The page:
Telling Black Stories: Lessons from Sundance 2016

In a world where #OscarsSoWhite is trending, films like Nate Parker’s Birth of A Nation come as less of a breath of fresh air and more as a much-needed deep gasp from America. Films at international festivals like Roger Ross William’s Life, Animated and Tahir Jetter’s How To Tell You’re A Douchebag are increasingly necessary in a culture that attempts to devalue Black lives and voices. 

As a 2016 Sundance Ignite Fellow, which provides support and mentorship to emerging filmmakers, I had a chance to attend the 2016 Sundance Film Festival in Park City, pitch work to a variety of diverse filmmakers, and have conversations with people that were shaping the culture of cinema as we know it. In photographing and filming the actions at the 4th Precinct here at home with NOC, it has started to become increasingly important to make connections between Black voices in national cinemas and the Black voices that are right here at home.

The biggest story that came out of the festival was Nate Parker’s film Birth of A Nation about Nathaniel "Nat" Turner who led some of the most powerful slave rebellions in the 1830s. It is a story of resistance and rebellion aptly named after 1915’s Birth of a Nation by KKK propagandist D.W. Griffith. Parker, whose film was sold to Fox Searchlight for a record-breaking $17.5 million, stated in various interviews that “few people know that [Griffith’s]Birth of A Nation was the first feature film.” What does that say about American culture that the first theatrical film was one filled with racism and stereotypically brutish Black bodies? Parker’s film in a way is asking for a new birth of cinema, one which celebrates Black stories beyond the capacity of white filmmakers, producers, and editors. 

His film also sparked conversations with activists and media reporters about which Black stories get told. Similarly to Ava DuVernay’s Selma, Parker’s film presents Blackness and Black resistance as something historical. When Black characters are presented as strong and positive, it's often within the context of slave dramas or civil rights era biopics. Yes, these are positive messages, are but distanced from present audiences through time. 

After hearing Parker and other filmmakers of color speak about their work at the festival, I thought a lot about the struggles within black storytelling. What does robust and just black filmmaking look like? Does it have to be firmly rooted in our past before we can progress to telling our stories honestly? I would argue not. We don't have to keep making historical Black films exclusively. With the advancement of cameras, including the smartphone you are probably reading this article on, anyone can tell an authentic story themselves. Sure, you may not have a large production budget or the best actors, but you have story. For example, the media makers at the 4th Precinct caught something that was historical, timely, and truthful to their own experiences being agents of change in Minnesota. Work like that needs to be celebrated within Black Storytelling. It should be in Sundance next year.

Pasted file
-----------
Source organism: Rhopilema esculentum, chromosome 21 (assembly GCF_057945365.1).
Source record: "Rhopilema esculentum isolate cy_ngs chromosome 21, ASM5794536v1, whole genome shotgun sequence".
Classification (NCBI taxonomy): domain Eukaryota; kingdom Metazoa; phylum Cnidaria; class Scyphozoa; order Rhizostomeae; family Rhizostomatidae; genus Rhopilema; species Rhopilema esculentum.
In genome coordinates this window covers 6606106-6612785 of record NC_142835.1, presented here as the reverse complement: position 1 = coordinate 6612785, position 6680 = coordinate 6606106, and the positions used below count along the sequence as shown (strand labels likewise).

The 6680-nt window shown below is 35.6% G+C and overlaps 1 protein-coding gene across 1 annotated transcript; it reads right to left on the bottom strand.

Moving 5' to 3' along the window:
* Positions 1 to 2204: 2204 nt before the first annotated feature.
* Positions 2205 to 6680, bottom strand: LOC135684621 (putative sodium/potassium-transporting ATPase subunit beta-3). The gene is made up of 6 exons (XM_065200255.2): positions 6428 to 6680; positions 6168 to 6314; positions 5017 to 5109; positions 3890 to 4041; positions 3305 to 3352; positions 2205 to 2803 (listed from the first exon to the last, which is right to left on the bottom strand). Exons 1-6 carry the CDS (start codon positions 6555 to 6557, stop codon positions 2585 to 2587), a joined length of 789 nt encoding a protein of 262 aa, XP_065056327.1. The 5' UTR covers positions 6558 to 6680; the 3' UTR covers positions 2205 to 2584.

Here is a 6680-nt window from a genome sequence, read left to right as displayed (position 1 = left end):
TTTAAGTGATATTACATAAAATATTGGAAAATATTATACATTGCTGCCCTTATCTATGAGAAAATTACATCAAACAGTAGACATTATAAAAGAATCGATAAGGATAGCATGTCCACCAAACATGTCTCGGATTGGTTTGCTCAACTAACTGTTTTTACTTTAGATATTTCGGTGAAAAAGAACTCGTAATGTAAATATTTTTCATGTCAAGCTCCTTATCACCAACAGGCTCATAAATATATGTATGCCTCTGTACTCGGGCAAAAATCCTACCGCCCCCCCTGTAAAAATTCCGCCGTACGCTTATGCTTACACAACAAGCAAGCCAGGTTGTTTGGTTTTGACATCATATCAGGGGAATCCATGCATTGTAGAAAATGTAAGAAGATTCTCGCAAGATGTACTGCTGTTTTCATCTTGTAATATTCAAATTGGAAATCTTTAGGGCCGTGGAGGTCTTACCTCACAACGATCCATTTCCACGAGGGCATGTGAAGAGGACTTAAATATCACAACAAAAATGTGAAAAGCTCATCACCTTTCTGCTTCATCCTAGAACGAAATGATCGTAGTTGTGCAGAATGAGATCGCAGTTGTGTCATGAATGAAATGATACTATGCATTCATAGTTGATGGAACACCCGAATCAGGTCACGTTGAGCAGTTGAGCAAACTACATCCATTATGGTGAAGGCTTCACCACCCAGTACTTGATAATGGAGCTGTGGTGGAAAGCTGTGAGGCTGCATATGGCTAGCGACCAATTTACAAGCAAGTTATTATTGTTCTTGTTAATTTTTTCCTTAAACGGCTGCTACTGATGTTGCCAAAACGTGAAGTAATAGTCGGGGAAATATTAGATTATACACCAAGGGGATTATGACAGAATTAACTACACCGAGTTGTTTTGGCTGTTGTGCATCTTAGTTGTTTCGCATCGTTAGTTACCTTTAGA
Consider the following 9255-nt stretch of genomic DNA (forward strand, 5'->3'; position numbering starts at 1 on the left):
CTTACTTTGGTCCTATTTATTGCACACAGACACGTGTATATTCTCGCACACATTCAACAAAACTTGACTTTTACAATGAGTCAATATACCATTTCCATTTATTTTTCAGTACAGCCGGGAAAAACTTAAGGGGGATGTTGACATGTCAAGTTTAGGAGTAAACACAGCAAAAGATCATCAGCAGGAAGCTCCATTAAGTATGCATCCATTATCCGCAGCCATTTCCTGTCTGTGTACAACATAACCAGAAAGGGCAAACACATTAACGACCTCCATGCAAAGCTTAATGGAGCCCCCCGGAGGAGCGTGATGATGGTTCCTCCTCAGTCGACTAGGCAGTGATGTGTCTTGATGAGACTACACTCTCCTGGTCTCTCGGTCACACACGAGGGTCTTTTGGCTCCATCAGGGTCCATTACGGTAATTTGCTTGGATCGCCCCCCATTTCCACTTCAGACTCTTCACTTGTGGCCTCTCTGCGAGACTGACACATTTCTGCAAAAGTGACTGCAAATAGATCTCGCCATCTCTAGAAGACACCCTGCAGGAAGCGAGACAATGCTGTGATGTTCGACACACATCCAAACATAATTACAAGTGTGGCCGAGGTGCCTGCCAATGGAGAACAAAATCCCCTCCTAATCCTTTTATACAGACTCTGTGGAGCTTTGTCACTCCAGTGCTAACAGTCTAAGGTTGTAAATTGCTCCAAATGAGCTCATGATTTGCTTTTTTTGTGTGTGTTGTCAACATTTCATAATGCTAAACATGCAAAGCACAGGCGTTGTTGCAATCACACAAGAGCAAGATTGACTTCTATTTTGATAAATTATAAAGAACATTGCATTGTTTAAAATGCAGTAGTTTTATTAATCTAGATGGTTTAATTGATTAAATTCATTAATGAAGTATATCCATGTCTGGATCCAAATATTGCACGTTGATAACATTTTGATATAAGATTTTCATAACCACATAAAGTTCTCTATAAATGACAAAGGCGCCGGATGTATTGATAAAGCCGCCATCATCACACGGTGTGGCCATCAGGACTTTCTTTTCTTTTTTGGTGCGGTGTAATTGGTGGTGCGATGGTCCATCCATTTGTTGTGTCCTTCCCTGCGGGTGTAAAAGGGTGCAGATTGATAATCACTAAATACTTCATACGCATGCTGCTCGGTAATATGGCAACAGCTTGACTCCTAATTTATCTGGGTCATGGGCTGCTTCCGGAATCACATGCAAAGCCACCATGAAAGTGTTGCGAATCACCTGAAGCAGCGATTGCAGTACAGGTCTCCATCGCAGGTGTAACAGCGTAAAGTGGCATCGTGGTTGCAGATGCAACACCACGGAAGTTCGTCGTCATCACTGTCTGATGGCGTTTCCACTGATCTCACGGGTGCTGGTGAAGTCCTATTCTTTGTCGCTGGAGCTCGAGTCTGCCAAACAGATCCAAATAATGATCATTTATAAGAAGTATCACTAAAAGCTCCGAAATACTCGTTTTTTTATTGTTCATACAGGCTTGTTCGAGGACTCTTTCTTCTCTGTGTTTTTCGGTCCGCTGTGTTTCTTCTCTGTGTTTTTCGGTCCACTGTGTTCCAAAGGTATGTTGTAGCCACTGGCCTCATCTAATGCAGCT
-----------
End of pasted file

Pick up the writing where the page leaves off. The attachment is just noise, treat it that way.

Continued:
After an impromptu conversation with Nate Parker at an event, I asked him what was next for Black Storytelling -- what was beyond Birth of A Nation. He responded that the themes of films like his own and Selma needed to travel and be told in everyday relatable scenes. It made me think of what a feature film about the resistance against police brutality in Minneapolis would look like and how important it would be to the activism. What's North Minneapolis's story of resistance? 

When we fight for racial, economic, and criminal justice, we are also fighting for our voices. We're fighting against mainstream media's version of our stories and putting forth our own lived narratives. This is a form of media activism and organizing. We’re fighting for our narratives to be legitimized as well and their worth. So, grab your cellphones or your friends’ camera and let's get filming. The industry is waiting. 

Content and Skaterboards Become Something to be Avoided like a Plague

Since November of 2012, the Barcelona Museum of Contemporary Art, commonly referred to as MACBA, has dedicated an entire level of their modern space to a new series in their Critical Episodes collection called Content Becomes Something to be Avoided like a Plague. This series includes works by Art & Language, Raymond Hains, Nigel Henderson, Robert Morris, Robert Rauschenberg and Antoni Tàpies.